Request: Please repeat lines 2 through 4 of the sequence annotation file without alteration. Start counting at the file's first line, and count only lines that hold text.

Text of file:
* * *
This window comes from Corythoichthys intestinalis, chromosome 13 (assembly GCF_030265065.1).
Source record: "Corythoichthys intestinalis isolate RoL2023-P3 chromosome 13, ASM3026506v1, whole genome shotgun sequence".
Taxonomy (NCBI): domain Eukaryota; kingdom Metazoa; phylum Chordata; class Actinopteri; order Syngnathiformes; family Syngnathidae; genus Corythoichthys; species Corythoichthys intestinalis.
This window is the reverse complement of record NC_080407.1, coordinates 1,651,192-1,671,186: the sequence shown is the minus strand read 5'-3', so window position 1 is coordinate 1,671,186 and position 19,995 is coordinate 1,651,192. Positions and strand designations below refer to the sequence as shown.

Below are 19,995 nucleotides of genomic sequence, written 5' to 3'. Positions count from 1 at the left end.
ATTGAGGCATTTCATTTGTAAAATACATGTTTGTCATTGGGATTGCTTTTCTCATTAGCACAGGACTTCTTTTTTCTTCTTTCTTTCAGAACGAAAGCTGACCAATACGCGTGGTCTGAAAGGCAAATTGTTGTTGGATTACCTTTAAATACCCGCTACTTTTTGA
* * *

Source record: "Corythoichthys intestinalis isolate RoL2023-P3 chromosome 13, ASM3026506v1, whole genome shotgun sequence".
Taxonomy (NCBI): domain Eukaryota; kingdom Metazoa; phylum Chordata; class Actinopteri; order Syngnathiformes; family Syngnathidae; genus Corythoichthys; species Corythoichthys intestinalis.
This window is the reverse complement of record NC_080407.1, coordinates 1,651,192-1,671,186: the sequence shown is the minus strand read 5'-3', so window position 1 is coordinate 1,671,186 and position 19,995 is coordinate 1,651,192. Positions and strand designations below refer to the sequence as shown.